I was very, very tired by this time, so I was glad that it was more level, overall, on this final stretch. I was amongst the sheep, passing through gate after gate,  and molehills were everywhere. It must all be taken carefully – the route twists and turns, over waterways and round field corners. When you doubt that you are on the right track because you come to a junction where there are options, scan far, far ahead into the distance looking for a small pole with a yellow arrow and a blue and white sign to guide you.

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Torness shining in the distant sun, Berwickshire Coastal Path, Scotland

Next was a farm yard with very pretty, nervous calves inside a barn, and three barking dogs, enclosed. Crows lined up on the telegraph wire. A sheep with a horrible rasping cough was on my left. It was if something had gone down the wrong way, most distressing. In the road in front of me were two running, waddling birds (game birds? I did hear shooting earlier). Every now and then they took off, their wings whirring as fast as those of flies. More cottages were ahead and smaller, brown birds with white tail feathers twittered away. They looped horizontally in and out of the hedgrows as if they were hanging the decorations.

Cow parsnip hogweed (heracleum sphondylium)

Flora and fauna -Old Cambus

My eye was drawn to the catkins flibbaling in the wind, snowdrops harbouring under a stone ledge, pussywillow shining white, and hogweed/cow parsnip in flower. Thoughts flitted in and out about a book I was recently given: Melissa Harrison’s Rain. I wasn’t sure about it at the beginning, but it was starting to grow on me – four, easy essays written about seasonal walks in different parts of England, all about rain and the effects it has on animals and the earth – interesting facts, well written.  I wondered to myself if she learned from books / the internet or if it was local lore from people she had spoken to along the way.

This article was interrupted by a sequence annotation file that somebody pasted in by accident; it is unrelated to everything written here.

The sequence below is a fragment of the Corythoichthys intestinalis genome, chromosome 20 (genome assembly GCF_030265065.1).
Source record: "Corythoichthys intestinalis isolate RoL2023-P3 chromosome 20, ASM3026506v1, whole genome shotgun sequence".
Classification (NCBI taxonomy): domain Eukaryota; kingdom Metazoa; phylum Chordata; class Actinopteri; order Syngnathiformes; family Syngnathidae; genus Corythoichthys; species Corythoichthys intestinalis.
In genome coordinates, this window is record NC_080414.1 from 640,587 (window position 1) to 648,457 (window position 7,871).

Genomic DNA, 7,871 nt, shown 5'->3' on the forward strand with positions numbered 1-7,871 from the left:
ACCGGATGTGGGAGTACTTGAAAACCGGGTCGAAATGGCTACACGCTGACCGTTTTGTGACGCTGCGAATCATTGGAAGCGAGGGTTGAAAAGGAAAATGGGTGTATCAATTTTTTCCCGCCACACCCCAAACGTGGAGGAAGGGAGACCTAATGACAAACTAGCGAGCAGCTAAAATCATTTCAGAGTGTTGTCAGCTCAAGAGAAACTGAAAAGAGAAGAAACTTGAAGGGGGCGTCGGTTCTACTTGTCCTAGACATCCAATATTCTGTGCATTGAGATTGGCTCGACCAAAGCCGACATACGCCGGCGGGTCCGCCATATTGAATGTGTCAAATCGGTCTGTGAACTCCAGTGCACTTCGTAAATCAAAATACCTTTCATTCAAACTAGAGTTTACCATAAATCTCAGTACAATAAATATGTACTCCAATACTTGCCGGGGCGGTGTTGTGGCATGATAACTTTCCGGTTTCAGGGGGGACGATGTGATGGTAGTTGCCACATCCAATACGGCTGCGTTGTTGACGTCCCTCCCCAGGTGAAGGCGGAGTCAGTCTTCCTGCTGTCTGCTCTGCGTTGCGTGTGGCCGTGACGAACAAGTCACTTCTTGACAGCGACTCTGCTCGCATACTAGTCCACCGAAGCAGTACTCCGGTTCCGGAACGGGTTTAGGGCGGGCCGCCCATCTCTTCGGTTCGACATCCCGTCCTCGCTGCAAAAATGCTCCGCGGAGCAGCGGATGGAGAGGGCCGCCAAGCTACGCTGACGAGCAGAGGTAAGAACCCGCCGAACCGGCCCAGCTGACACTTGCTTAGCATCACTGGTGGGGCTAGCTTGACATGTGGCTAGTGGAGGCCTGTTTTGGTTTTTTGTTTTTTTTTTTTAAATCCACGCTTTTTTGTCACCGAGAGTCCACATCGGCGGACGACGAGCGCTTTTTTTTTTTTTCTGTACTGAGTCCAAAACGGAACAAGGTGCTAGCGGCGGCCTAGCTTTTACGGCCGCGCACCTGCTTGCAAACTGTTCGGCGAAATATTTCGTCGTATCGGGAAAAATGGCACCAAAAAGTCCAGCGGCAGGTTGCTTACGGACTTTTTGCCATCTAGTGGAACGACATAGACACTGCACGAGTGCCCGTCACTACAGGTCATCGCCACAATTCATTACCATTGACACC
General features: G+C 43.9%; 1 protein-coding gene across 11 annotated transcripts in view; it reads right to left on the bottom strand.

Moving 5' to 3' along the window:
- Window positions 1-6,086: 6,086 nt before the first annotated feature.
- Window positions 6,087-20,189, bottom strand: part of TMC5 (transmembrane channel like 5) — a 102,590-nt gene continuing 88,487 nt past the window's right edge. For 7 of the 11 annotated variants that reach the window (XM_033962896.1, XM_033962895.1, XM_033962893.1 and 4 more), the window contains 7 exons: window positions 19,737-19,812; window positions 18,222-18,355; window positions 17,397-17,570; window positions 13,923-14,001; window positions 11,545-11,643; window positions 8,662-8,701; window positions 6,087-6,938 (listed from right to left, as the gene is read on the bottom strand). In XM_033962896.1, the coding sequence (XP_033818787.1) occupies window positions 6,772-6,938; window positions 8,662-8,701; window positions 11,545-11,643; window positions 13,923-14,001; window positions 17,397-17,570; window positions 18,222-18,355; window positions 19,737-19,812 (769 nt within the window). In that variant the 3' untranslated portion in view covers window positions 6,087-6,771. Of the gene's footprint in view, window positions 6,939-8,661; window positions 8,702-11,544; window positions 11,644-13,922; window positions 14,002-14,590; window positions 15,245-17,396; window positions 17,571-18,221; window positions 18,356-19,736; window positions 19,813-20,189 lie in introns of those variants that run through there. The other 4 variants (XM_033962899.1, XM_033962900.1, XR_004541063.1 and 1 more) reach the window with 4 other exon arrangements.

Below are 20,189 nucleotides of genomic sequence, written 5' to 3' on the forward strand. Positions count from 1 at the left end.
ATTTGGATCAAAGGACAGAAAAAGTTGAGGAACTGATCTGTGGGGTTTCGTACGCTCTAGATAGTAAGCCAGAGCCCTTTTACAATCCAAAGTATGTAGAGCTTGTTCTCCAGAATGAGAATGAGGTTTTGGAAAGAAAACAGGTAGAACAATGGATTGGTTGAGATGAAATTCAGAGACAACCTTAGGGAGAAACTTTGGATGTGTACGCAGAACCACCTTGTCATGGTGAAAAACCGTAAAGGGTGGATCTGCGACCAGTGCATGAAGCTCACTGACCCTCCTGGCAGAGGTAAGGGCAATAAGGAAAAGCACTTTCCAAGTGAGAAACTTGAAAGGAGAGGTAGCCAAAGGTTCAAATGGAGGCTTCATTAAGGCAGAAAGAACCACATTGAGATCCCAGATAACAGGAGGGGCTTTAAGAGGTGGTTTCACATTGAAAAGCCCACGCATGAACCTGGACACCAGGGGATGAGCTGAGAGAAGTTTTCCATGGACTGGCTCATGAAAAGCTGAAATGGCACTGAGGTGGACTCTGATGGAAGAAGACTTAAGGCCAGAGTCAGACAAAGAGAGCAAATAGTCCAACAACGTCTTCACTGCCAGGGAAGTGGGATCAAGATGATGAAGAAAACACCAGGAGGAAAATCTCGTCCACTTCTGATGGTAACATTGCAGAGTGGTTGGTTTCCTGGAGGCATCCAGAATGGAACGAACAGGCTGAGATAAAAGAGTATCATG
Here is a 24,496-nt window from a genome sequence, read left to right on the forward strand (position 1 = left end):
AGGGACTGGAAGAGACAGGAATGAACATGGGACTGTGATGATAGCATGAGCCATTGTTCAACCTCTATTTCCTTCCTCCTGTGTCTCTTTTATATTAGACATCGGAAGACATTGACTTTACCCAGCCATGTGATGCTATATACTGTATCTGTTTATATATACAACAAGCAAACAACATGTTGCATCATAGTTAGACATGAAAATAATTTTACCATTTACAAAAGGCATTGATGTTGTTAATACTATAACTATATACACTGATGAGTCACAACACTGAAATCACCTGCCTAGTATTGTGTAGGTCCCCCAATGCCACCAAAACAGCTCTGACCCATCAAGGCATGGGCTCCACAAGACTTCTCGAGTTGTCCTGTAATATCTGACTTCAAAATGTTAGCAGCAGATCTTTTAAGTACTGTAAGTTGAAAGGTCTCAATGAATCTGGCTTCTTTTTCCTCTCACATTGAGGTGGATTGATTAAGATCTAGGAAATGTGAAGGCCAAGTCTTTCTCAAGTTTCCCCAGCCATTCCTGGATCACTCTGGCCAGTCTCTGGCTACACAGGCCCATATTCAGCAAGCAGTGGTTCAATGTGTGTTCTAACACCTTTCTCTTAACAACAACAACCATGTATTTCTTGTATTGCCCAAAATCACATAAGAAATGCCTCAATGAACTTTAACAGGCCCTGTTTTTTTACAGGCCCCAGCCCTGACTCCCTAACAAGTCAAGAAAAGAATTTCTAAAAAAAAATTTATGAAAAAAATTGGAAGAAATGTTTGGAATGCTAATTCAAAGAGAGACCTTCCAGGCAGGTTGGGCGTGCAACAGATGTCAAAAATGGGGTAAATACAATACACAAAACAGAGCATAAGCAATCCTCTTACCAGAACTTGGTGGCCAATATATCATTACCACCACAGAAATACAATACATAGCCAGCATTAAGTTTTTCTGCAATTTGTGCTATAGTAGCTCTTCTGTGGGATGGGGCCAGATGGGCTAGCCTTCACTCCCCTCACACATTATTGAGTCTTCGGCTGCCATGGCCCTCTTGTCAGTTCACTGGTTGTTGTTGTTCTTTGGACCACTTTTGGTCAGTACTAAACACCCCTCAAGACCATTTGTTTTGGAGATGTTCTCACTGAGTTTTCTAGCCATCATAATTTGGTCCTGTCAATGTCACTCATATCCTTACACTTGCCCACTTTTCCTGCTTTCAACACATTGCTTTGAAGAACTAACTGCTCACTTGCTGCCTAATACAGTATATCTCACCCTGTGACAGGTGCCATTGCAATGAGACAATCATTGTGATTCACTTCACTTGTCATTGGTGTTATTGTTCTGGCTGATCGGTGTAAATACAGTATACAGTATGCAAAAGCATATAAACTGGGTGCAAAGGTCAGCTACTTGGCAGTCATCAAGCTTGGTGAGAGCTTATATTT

‘Here and there hazels have produced their yellow catkins; there are hips bright as blood, too, and beside the path a straggle of field mustard, most likely a farmland escapee…’

This was Old Cambus and I went straight on, as far as the T-junction, and there I thought I must be wrong. I was right! Retracing my footsteps (right hip and soles sore from road walking) I asked a woman getting into a car and she pointed me to the seagreen shed. I had to go past the garden with the tin / metal sculptures of a sheep and a pelican.

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Turn right at this cottage, walk straight down the left hand side of the field and then, although it is counter-intuitive, turn right (do not go across the farmyard full of wood even though there is a sign pointing left there). Berwickshire Coastal Path, Scotland

So, now I was going back in the opposite direction (sea on my left) to another sign in the corner of the field. Then, straight downhill (not left) towards the sea. There was a ruin up ahead.

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The ruin seen from the other side. The day was brightening as it came to its end. Berwickshire Coastal Path, Scotland